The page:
How is a collection an abstract thing? The collection of basketball cards in the binder beside is pretty concrete lol

Because you can talk meaningfully about collections of things without those things actually being collected together. For example, "The collection of all chairs" is just a reference to all chairs, whether they are all sitting in the same room or not. In this context, "collection" is just a word being used to refer to all the members of a kind, set, group, etc.

So you can talk meaningfully about "the collection of all past equal intervals of time" without them all having to exist in reality in the present.

The fact that some collections DO involve things being gathered together doesn't mean a collection is a concrete thing. It just happens in those cases that that particular collection is a collection of concrete things.
"Not to know of what things one should demand demonstration, and of what one should not, argues want of education." ~Aristotle

"It is the mark of an educated mind to be able to entertain a thought without accepting it." ~Aristotle
Rational_Thinker9119
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4/16/2014 12:34:29 PM
Posted: 2 years ago
At 4/16/2014 12:30:51 PM, philochristos wrote:
At 4/16/2014 12:27:22 PM, Rational_Thinker9119 wrote:
At 4/16/2014 12:26:13 PM, philochristos wrote:
At 4/16/2014 12:22:49 PM, Rational_Thinker9119 wrote:
At 4/16/2014 12:19:33 PM, philochristos wrote:
At 4/16/2014 12:17:07 PM, Rational_Thinker9119 wrote:
At 4/16/2014 12:09:19 PM, philochristos wrote:
Since time on a B theory is static, it can't grow. So if the B theory is true, and time cannot be infinite, it would follow that time has an end. On an A theory, time never ends, but it also never reaches infinity. This is one advantage I see to the A theory.

I agree that if actual infinities are impossible that it's more obvious that time must be finite on a B theory than on an A theory since the infinite collection on a B theory would all exist "at the same time," whereas on an A theory, the whole infinite collection does not exist at the same time. But I still think it works on an A theory because I don't think the collection has to exist at the same time to be impossible.

The problem is that with A-Theory, there is no "collection". All that has ontological existence is any one given "now" moment.

Why do you say there's no collection? Because all the moments of time don't exist at the same time? Why would they have to? A collection of anything is an abstract thing. For example, "the collection of all chairs" isn't anything like a storehouse somewhere where all the chairs in the world exist. The collection is abstract. So I don't see any need for a collection to contain things that exist simultaneously. There can be a collection of events, a collection of ideas, a collection of moments in time.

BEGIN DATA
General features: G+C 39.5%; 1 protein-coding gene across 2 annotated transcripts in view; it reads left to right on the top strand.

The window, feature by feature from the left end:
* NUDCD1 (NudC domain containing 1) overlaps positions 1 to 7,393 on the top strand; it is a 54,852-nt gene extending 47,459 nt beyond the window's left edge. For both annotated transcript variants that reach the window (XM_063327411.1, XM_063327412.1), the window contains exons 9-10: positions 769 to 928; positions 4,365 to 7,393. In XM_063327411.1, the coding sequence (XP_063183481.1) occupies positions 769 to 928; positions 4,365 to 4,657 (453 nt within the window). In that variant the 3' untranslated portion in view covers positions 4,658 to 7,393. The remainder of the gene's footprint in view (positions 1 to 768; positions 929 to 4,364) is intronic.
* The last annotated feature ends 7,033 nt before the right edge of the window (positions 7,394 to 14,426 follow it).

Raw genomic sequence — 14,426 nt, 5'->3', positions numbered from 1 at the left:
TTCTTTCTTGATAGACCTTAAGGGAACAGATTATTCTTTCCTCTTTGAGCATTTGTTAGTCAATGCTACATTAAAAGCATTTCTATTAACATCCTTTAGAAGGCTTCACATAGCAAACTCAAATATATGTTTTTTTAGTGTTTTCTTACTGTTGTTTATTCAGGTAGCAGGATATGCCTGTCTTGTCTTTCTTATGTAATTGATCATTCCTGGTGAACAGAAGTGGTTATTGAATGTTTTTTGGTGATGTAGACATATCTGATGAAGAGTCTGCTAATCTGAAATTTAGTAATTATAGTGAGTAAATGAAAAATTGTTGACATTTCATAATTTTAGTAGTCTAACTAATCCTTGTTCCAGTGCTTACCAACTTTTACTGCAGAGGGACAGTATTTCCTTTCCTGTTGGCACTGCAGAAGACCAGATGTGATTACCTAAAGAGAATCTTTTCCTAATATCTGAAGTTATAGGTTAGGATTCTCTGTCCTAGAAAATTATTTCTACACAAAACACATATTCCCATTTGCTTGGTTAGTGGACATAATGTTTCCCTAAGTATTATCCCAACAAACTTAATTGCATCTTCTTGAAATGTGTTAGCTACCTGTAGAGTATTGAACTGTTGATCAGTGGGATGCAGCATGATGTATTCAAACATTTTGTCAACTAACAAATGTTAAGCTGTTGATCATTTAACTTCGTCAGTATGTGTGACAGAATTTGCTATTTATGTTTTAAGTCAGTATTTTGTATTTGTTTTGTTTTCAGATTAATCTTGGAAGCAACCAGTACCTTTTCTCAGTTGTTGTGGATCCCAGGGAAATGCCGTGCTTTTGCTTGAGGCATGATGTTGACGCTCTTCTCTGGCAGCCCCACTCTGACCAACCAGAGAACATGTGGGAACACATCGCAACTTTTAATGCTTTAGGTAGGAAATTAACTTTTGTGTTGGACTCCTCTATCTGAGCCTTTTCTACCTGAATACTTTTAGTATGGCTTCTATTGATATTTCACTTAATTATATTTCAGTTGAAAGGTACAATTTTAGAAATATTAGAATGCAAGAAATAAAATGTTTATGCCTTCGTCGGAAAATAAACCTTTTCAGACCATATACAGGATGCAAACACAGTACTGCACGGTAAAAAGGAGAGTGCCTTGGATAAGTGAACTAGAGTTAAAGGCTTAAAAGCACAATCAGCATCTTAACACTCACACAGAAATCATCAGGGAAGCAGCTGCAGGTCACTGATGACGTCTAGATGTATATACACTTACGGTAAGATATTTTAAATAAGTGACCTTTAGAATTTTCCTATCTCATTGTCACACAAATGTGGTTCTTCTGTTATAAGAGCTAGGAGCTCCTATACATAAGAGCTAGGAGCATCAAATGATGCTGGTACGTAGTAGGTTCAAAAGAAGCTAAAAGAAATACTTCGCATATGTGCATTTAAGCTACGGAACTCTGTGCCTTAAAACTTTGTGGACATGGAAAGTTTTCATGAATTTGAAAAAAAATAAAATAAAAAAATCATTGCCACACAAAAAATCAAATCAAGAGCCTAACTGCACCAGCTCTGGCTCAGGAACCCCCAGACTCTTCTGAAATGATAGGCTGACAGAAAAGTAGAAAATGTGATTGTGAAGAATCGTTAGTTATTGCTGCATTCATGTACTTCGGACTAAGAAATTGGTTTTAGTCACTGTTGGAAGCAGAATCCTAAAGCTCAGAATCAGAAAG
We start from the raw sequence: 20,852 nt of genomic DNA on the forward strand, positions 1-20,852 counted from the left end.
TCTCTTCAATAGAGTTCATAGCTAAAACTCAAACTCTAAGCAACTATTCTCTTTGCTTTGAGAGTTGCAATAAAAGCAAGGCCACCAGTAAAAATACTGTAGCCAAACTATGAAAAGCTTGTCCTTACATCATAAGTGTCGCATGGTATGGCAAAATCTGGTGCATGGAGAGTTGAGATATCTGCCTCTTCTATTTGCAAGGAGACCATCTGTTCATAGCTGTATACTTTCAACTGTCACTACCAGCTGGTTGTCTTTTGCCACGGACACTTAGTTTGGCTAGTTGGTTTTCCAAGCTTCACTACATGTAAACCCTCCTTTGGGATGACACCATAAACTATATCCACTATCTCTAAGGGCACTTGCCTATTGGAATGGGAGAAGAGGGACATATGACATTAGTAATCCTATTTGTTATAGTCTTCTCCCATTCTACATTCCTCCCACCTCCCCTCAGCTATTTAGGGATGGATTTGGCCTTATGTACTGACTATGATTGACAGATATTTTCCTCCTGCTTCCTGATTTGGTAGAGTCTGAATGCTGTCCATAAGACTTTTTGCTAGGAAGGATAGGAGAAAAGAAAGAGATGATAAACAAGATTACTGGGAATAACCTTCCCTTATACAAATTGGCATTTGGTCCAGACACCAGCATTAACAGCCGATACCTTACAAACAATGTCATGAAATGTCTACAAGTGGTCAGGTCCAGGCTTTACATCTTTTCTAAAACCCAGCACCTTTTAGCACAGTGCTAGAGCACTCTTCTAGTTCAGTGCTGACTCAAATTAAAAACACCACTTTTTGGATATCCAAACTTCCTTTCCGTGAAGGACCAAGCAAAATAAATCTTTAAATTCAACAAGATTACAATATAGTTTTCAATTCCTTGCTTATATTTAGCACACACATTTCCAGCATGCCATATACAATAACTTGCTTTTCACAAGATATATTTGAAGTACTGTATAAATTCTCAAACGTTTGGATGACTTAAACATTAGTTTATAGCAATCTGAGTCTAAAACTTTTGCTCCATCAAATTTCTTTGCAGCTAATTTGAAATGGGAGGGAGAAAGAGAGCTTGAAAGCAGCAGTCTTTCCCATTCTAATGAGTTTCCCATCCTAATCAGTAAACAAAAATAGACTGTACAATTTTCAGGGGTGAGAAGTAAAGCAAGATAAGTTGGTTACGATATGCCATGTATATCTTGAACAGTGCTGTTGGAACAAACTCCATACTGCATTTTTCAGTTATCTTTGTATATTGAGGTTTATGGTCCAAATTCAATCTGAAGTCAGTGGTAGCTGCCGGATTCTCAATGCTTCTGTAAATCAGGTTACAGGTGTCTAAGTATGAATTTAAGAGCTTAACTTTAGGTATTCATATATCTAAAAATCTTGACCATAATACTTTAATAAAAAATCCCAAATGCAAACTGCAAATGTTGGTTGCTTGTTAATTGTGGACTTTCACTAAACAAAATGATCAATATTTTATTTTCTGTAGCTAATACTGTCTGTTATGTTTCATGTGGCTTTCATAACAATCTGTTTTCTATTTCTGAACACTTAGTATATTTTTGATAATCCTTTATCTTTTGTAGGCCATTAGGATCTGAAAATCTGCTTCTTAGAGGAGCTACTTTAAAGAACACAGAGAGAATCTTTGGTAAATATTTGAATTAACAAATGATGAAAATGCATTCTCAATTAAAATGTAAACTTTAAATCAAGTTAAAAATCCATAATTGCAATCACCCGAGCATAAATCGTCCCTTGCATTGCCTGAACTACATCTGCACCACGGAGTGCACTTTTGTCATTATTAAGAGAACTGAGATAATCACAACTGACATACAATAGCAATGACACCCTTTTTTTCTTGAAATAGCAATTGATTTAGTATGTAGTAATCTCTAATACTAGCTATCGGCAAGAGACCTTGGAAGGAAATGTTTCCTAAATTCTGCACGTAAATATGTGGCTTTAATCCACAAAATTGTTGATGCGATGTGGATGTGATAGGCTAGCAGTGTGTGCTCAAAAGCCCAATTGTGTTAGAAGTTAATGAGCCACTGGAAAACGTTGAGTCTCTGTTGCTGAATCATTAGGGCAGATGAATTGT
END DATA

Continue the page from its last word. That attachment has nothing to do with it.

Because there is no collection of past events if A-Theory is true (at least presentism). All that exists is the present. To talk about anything other that the present is to talk about something that has no ontological place in reality. So, any "abstract" argument you can come up with has no bearing on reality.

But that assumes a collection is not an abstract thing, and I don't see any reason to believe that. There can be a collection of past events without those events existing in reality at the present because a "collection" is an abstract thing.

How is a collection an abstract thing? The collection of basketball cards in the binder beside is pretty concrete lol

Because you can talk meaningfully about collections of things without those things actually being collected together. For example, "The collection of all chairs" is just a reference to all chairs, whether they are all sitting in the same room or not. In this context, "collection" is just a word being used to refer to all the members of a kind, set, group, etc.

You can talk meaningful about it, but it has no bearing on reality. Reality, has only consisted of individual "now" points if we assume presentism, at no "now" point has an infinite number of moments existed, therefore, it follows necessarily that reality has never contained a collection of infinite moments.


So you can talk meaningfully about "the collection of all past equal intervals of time" without them all having to exist in reality in the present.

The problem, again, is that this collection isn't real. There has never been this collection in reality.


The fact that some collections DO involve things being gathered together doesn't mean a collection is a concrete thing. It just happens in those cases that that particular collection is a collection of concrete things.
philochristos
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4/16/2014 12:35:04 PM
Posted: 2 years ago
At 4/16/2014 12:30:48 PM, Rational_Thinker9119 wrote:

The problem is that this collection would only exist in your mind. It plays no part in reality. There have never been an infinite number of things existing in reality, because reality only consists of individual now points, which each only consisted of one moment. The arguments against an actual infinity are against an actual infinity IN REALITY. However, if reality only consists of individual "now" points, and at each "now" point, an infinite collection of "now" points never existed, then an actual infinite never exists IN REALITY.

This just strikes me as being a word game. Granted, the past doesn't exist NOW on an A theory of time, but the past did, in fact, exist in reality. So there is a sense in which it is part of reality. It's part of reality in the sense that it was once real.

This distinction is clear when we compare something like the Battle of Little Bighorn to something like the Battle of Helm's Deep. Obviously, there's something that differs about the Battle of Little Bighorn from the Battle of Helm's Deep even though strictly speaking, neither one is a present reality. One actually happened, and the other didn't.

So I don't think can point to the fact that the past doesn't actually exist in the present as an argument against collections of past events or moments in time.